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UT Arlington National Academy of Inventors Symposium

October 30, 2014
College Park Center

Good afternoon, ladies and gentlemen. It’s a pleasure being with you today at UT Arlington’s first Innovation Symposium, the launching of a chapter of the National Academy of Inventors, and the formal induction of its founding members.

Before I begin, I’d like to acknowledge Dr. Carolyn Cason, our vice president for research, who is herself a fellow of the National Academy of Inventors and has been the driving force behind today’s Innovation Symposium and NAI chapter launch. Without her drive, all of us would not be here. Thank you, Carolyn, for all that you’ve done for innovation at UT Arlington.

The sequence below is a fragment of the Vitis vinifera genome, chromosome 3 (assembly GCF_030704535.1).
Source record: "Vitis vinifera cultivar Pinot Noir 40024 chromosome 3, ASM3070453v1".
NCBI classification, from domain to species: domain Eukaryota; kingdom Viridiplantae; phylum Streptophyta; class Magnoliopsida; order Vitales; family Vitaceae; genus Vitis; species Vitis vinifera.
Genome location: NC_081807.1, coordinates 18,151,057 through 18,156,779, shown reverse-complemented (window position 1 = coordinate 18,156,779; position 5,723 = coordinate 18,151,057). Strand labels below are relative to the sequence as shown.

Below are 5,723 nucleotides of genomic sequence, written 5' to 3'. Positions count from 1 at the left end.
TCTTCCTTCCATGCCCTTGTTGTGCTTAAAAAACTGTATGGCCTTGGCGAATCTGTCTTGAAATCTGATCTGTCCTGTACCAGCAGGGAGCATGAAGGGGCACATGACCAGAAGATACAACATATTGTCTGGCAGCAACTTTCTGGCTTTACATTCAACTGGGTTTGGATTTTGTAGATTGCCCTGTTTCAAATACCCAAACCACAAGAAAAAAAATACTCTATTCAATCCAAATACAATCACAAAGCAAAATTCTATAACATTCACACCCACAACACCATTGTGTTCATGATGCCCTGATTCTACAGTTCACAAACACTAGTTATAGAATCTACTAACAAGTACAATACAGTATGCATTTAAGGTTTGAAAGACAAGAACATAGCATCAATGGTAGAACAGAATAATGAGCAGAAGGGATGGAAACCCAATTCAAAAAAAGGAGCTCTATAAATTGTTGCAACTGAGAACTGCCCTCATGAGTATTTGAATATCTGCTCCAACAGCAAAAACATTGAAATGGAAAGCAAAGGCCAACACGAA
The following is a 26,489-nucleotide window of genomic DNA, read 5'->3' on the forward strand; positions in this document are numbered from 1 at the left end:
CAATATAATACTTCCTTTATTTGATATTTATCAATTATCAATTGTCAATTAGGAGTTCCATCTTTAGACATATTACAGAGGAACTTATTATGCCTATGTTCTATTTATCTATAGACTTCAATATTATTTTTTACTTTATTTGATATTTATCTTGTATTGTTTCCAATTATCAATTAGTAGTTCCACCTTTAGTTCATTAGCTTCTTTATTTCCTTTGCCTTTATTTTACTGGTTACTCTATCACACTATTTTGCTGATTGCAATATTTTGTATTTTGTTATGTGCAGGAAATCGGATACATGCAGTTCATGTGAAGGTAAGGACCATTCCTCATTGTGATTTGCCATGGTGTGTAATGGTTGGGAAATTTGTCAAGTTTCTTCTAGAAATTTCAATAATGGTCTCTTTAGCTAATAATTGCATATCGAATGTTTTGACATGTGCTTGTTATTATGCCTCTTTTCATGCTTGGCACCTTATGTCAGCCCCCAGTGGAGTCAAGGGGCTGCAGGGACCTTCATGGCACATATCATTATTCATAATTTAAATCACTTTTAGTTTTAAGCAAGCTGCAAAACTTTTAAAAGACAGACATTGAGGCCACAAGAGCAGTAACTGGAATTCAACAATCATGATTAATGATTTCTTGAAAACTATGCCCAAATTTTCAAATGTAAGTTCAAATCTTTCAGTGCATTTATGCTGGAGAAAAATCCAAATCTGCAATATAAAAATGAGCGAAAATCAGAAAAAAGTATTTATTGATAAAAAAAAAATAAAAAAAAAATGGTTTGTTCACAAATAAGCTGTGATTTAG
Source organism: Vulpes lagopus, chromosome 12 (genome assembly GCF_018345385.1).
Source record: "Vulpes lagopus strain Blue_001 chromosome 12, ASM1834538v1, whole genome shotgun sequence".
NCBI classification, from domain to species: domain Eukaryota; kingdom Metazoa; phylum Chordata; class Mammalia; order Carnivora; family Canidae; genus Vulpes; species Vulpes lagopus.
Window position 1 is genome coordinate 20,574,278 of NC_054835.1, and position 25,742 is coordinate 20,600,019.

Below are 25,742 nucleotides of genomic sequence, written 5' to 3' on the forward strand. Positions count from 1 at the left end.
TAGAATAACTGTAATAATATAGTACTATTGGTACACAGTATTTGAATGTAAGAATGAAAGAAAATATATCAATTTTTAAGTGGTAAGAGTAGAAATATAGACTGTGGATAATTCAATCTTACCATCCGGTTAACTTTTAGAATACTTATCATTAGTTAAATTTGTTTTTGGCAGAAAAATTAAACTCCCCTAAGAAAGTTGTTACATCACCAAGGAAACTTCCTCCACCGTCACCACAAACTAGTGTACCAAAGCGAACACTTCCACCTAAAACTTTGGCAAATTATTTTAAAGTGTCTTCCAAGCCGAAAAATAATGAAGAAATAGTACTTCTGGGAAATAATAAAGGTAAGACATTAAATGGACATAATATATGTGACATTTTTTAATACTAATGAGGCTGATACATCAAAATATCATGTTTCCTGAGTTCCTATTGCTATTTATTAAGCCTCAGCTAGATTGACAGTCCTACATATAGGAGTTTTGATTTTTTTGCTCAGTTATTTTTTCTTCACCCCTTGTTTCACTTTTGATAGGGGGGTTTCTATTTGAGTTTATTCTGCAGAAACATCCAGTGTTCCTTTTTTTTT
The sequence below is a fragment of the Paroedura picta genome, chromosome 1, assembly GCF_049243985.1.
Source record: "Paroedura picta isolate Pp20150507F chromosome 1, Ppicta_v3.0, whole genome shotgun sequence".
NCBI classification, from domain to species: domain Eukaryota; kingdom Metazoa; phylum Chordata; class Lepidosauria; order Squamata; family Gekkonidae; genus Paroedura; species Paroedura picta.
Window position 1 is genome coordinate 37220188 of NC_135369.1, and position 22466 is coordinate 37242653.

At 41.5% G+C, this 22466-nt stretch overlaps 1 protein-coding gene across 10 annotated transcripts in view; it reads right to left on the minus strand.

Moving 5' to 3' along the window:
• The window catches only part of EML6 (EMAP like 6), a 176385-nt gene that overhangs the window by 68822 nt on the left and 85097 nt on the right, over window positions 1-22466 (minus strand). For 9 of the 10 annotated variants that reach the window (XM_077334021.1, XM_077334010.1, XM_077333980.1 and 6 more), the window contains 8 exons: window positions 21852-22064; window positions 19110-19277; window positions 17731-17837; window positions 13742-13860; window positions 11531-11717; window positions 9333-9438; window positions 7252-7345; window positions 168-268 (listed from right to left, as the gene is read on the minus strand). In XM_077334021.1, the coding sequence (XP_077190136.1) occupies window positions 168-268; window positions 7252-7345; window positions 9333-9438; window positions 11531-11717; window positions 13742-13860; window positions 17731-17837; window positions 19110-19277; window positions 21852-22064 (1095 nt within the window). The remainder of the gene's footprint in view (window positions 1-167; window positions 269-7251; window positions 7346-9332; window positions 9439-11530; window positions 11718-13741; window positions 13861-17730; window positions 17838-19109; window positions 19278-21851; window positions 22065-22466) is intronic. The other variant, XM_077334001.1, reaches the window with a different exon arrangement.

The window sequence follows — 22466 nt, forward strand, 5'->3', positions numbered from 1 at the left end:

One might wonder why this is such a big deal, and perhaps even more critically, why a university is so involved in invention and innovation. After all, the generic model for universities has been based on the archiving, discovery, and dissemination of knowledge—not competing with the corporate world. The modern university owes its structure to the 1862 Morrill Act, the subsequent 1887 Hatch Act, and the 1914 Smith-Lever Act, all of which emphasize the transfer of knowledge to society, including through the use of extension centers throughout the state. Although patenting at universities can be traced as far back as the 1920s, the general implication was that inventions, and more importantly, commercialization were the province of those who wanted to make money—and in some academic circles, even today, that is in conflict with scholarship, the purity of discovery, and the concept of pursuing knowledge for its own sake.